Survivin is a member of the inhibitor of apoptosis (IAP) gene family, containing a single baculovirus IAP repeat (BIR) and no RING finger, that is expressed in many human cancers. Although it has been proposed to be involved in mitotic and cytokinetic processes, its functional subcellular distribution in the cytoplasm and nucleus, and its binding to centrosomes, spindle fibers, and centromeres in relation to these processes, is not fully resolved. We have analyzed the localization of Survivin in normal (Detroit 551, IMR-90) and tumor-derived (HeLa, Saos-2) cell lines, and found that it does colocalize with centrosomes in the cytoplasm during interphase, then moves to centromeres during mitosis, and finally localizes to the midbody spindle fibers during telophase. However, Taxol, a popular microtubule stabilizing agent that is frequently used in the study of these processes, severely disrupted the localization of Survivin. Taxol treatment of cells promoted extensive relocalization of Survivin with alpha-tubulin on microtubules during either interphase or mitosis. Survivin antisense oligonucleotide markedly sensitized HeLa cells to cell death induced by agents acting at the level of cell surface receptor (Fas pathway) or at the level of mitochondria (etoposide). HeLa cell death induced by Survivin antisense oligonucleotide could be partially complemented by Deterin, the Drosophila homolog of Survivin (Jones et al.  J. Biol. Chem. 275:22157-22166). Reciprocally, a chimera of the Deterin BIR domain and Survivin C-terminus could rescue Drosophila Kc cells from death induced by transfection of a human caspase-7-expressing plasmid. These results indicate common components of Survivin and Deterin antiapoptotic action in the vertebrate and invertebrate phyla.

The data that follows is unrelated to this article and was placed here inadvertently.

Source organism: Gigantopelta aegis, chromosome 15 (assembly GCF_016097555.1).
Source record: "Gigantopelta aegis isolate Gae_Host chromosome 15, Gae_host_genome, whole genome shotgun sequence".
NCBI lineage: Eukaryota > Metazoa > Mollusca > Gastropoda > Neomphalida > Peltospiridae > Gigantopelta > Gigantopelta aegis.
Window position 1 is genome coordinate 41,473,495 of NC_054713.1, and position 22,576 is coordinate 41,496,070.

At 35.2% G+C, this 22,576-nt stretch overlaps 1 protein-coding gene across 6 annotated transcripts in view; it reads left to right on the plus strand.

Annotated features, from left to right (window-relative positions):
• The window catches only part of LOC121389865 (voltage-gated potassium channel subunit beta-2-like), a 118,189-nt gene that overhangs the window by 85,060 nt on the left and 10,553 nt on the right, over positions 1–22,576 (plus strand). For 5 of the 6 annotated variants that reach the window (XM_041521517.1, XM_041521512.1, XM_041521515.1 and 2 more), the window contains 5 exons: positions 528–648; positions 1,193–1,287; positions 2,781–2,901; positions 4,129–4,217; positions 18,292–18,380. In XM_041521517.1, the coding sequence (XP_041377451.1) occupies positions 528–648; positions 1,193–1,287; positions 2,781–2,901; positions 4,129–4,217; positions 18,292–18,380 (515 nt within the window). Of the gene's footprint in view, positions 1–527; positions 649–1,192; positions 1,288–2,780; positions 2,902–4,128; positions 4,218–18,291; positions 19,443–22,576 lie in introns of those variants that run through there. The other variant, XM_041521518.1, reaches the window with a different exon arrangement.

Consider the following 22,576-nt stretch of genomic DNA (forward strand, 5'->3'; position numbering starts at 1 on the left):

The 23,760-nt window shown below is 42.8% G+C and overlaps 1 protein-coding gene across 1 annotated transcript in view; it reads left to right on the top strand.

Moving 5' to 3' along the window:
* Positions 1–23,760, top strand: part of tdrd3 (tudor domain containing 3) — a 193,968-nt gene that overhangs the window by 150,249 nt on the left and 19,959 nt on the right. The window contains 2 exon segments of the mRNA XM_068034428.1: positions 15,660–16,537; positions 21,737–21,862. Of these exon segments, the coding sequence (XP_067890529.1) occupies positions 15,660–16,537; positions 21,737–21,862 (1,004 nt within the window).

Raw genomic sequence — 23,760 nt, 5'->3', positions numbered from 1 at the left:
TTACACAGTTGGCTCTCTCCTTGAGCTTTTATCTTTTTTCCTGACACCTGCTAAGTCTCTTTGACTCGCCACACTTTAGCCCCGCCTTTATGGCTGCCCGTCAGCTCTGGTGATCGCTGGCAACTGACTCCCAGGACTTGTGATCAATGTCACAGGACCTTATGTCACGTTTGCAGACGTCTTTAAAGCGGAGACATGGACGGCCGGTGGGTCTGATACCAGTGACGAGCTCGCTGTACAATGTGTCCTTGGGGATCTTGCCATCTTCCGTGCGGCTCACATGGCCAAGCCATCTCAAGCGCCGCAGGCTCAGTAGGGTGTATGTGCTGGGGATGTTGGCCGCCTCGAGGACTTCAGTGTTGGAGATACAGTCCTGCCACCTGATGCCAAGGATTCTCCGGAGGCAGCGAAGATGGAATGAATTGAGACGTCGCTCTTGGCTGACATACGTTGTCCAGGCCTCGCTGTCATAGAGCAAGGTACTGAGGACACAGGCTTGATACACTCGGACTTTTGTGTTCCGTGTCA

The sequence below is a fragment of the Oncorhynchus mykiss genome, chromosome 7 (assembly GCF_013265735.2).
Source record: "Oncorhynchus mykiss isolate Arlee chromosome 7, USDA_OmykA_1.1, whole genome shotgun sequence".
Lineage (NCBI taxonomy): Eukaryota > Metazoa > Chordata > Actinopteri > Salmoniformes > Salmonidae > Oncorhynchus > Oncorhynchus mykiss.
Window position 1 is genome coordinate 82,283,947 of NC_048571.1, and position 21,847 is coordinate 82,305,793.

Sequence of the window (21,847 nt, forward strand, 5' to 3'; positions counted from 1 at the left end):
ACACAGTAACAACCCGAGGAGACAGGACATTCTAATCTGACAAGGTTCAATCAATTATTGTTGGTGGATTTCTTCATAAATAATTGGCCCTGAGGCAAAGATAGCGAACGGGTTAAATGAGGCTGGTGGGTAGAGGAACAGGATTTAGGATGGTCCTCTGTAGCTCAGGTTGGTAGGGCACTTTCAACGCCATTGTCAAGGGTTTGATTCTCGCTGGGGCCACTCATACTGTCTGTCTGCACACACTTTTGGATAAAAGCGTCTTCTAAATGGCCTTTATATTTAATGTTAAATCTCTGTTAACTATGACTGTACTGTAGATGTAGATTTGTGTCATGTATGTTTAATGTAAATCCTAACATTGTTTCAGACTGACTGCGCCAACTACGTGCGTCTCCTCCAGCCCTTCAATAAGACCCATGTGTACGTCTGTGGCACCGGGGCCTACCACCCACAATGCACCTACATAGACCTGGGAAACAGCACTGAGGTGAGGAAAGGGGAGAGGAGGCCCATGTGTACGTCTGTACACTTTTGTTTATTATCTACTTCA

Copyright 2001 Wiley-Liss, Inc.